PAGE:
NZ government network leaking data like a sieve

Updated: Ministry apologises, launches investigation


A row has broken out in New Zealand after a blogger exposed serious security flaws in that country’s job-seeker network.

The blogger, Keith Ng, demonstrated that public job-seeker kiosks had unauthenticated access to the corporate network of the Ministry of Social Development (MND).

His posting raised concerns that attackers might have similar access to MND documents not only from kiosks, but from the Internet. The MND has shut down all kiosks while it investigates the incident, but has still been criticized by Paul Matthews, CEO of NZ’s Institute of IT Professionals, for a “systematic failure of IT security and governance”.

Ng himself, however, has come under criticism for his voracious appetite for grabbing files to prove his point. As his blog post shows, Ng took a look at files for contractor invoices, hours worked, medical information, debt collection, fraud investigation. He notes that “I sorted through 3,500 invoices … about half of what I obtained”.

While demonstrating that the network was unsecured represents a considerable service to the public, not knowing when to stop has probably put the blogger well on the wrong side of the law. Over at National Business Review there’s some lawyerly punch and counterpunch about whether, in fact, Ng went so far he’s at risk of jail under New Zealand’s Crimes Act, even though “prosecution guidelines meant action was unlikely to be taken”.

Ng’s blog post notes his intention to hand all the documents he obtained over to New Zealand’s Privacy Commissioner. ®

Update: The New Zealand government and the Ministry of Social Development have held a press conference in which the Minister, Paula Bennett, has apologised for the security breach.

It appears unlikely that Keith Ng will be prosecuted, with the ministry’s CEO Brendan Boyle telling the press conference he appreciated that Ng had kept the information he gathered secure, and had communicated with the New Zealand Privacy Commissioner.

“Let’s get to the bottom of it, find out how and why, and make sure it never happens again. I am mortified … that anyone’s information was accessed in this way,” the minister said.

Boyle has announced an inquiry, with terms of reference to be set within the next 24 hours and a report requested within two weeks, saying “I want to find out why the system was architected in a way that is insecure”. He told the press conference he expects both the terms of reference and the report to be made public within the constraints of security.

Boyle also told the press conference that an unnamed individual had contacted the ministry last week, offering to exchange information about the kiosks’ insecurity for money. ®

Broader topics


Other stories you might like

  • Experts: AI should be recognized as inventors in patent law
    Plus: Police release deepfake of murdered teen in cold case, and more

    In-brief Governments around the world should pass intellectual property laws that grant rights to AI systems, two academics at the University of New South Wales in Australia argued.

    Alexandra George, and Toby Walsh, professors of law and AI, respectively, believe failing to recognize machines as inventors could have long-lasting impacts on economies and societies. 

    "If courts and governments decide that AI-made inventions cannot be patented, the implications could be huge," they wrote in a comment article published in Nature. "Funders and businesses would be less incentivized to pursue useful research using AI inventors when a return on their investment could be limited. Society could miss out on the development of worthwhile and life-saving inventions."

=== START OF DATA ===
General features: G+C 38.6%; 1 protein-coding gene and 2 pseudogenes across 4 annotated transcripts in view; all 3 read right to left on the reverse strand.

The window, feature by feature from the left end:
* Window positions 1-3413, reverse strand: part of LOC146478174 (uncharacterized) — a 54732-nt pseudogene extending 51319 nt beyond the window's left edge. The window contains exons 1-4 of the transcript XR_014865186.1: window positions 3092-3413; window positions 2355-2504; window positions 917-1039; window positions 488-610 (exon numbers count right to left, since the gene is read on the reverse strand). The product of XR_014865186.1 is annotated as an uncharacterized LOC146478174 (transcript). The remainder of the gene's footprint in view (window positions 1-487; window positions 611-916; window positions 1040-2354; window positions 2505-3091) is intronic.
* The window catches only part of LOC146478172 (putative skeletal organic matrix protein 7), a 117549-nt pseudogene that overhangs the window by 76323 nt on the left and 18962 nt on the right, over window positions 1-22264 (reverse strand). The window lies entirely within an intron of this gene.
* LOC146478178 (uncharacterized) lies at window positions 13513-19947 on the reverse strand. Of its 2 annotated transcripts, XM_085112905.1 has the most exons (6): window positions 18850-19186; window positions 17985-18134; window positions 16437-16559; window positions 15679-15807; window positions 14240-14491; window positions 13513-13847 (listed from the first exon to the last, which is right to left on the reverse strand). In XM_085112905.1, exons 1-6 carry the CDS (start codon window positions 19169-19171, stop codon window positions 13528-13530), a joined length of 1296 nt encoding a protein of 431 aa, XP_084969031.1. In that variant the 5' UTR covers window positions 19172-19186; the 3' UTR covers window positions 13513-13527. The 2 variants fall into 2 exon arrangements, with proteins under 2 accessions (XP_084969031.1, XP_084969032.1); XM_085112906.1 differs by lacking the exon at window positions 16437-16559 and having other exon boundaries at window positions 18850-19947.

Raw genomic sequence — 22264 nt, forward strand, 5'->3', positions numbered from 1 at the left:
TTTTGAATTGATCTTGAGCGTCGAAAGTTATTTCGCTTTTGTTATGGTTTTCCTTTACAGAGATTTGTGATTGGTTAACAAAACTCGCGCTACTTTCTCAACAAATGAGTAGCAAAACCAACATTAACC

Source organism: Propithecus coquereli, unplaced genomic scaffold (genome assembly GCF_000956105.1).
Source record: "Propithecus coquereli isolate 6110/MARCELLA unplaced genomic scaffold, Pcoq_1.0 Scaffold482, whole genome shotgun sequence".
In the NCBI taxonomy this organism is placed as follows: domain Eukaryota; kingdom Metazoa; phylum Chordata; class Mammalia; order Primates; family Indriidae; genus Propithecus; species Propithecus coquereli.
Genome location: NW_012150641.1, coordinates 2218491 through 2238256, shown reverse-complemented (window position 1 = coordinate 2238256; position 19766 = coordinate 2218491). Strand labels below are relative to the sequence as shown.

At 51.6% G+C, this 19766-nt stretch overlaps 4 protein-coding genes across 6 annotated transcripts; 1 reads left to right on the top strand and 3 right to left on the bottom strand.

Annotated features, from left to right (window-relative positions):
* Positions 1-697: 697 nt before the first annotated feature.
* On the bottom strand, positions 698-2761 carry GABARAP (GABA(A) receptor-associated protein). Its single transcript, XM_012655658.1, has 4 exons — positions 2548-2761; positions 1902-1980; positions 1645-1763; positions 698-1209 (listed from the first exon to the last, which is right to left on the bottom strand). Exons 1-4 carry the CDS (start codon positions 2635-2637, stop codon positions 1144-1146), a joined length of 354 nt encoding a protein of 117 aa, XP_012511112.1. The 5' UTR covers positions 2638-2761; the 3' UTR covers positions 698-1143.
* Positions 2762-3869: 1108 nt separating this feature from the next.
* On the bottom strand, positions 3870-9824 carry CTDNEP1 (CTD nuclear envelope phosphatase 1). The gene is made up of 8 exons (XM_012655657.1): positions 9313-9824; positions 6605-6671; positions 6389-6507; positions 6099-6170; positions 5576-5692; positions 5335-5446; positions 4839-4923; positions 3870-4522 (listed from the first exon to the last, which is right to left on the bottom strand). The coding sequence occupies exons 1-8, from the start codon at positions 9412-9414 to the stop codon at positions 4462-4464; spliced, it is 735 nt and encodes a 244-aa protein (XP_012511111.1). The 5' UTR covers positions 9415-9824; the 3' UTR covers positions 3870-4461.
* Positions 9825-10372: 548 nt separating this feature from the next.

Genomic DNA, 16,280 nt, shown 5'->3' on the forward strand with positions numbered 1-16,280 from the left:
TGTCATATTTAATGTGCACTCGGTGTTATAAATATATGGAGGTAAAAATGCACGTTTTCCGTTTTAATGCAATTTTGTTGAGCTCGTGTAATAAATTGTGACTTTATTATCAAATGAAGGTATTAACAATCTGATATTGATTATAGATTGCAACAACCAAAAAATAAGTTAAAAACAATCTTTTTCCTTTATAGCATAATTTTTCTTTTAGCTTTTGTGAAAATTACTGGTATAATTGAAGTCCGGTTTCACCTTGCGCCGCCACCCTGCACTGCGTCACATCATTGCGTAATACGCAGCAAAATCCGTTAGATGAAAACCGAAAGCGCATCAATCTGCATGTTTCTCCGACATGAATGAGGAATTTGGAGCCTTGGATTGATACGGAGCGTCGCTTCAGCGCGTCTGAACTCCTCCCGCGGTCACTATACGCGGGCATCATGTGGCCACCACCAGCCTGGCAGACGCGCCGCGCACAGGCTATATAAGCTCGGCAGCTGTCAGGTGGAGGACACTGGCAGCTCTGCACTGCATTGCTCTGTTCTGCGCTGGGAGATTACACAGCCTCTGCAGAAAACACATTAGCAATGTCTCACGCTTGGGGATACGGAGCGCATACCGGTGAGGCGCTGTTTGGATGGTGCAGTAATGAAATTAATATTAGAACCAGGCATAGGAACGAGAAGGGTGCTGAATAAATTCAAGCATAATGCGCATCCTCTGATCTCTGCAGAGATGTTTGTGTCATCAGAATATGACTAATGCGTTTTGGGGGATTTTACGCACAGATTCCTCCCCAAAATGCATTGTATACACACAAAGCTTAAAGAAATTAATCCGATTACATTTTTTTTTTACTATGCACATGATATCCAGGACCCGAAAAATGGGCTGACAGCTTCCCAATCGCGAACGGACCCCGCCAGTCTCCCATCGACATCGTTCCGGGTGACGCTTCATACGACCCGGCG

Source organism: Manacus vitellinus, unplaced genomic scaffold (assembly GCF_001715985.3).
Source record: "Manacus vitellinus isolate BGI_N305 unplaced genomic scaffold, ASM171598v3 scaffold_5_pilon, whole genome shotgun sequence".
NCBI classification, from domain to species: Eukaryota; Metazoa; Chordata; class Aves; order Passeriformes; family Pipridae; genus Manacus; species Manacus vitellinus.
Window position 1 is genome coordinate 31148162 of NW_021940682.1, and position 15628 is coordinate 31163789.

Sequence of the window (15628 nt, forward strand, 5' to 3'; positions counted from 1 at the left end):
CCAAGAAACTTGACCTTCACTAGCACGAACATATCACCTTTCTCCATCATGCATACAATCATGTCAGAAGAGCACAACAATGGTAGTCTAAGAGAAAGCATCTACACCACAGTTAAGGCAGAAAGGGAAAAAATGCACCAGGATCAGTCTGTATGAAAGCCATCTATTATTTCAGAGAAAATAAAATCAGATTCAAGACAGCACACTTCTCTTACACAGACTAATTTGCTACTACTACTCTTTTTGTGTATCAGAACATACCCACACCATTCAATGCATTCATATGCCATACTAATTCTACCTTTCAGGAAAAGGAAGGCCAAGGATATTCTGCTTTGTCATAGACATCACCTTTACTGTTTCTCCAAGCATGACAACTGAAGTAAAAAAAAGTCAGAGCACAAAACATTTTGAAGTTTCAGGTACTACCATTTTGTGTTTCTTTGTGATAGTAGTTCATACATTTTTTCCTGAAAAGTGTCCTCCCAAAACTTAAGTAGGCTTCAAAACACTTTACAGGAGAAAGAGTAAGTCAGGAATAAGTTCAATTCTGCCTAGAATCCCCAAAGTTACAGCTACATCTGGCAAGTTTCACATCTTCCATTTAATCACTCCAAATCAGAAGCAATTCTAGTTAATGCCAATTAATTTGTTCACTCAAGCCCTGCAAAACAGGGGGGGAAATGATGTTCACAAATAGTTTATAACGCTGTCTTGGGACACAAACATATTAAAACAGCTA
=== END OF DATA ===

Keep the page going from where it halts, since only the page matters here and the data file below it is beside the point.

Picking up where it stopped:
Continue reading
  • Declassified and released: More secret files on US govt's emergency doomsday powers
    Nuke incoming? Quick break out the plans for rationing, censorship, property seizures, and more

    More papers describing the orders and messages the US President can issue in the event of apocalyptic crises, such as a devastating nuclear attack, have been declassified and released for all to see.

    These government files are part of a larger collection of records that discuss the nature, reach, and use of secret Presidential Emergency Action Documents: these are executive orders, announcements, and statements to Congress that are all ready to sign and send out as soon as a doomsday scenario occurs. PEADs are supposed to give America's commander-in-chief immediate extraordinary powers to overcome extraordinary events.

    PEADs have never been declassified or revealed before. They remain hush-hush, and their exact details are not publicly known.

    Continue reading
  • Stolen university credentials up for sale by Russian crooks, FBI warns
    Forget dark-web souks, thousands of these are already being traded on public bazaars

    Russian crooks are selling network credentials and virtual private network access for a "multitude" of US universities and colleges on criminal marketplaces, according to the FBI.

    According to a warning issued on Thursday, these stolen credentials sell for thousands of dollars on both dark web and public internet forums, and could lead to subsequent cyberattacks against individual employees or the schools themselves.

    "The exposure of usernames and passwords can lead to brute force credential stuffing computer network attacks, whereby attackers attempt logins across various internet sites or exploit them for subsequent cyber attacks as criminal actors take advantage of users recycling the same credentials across multiple accounts, internet sites, and services," the Feds' alert [PDF] said.

    Continue reading

Biting the hand that feeds IT © 1998–2022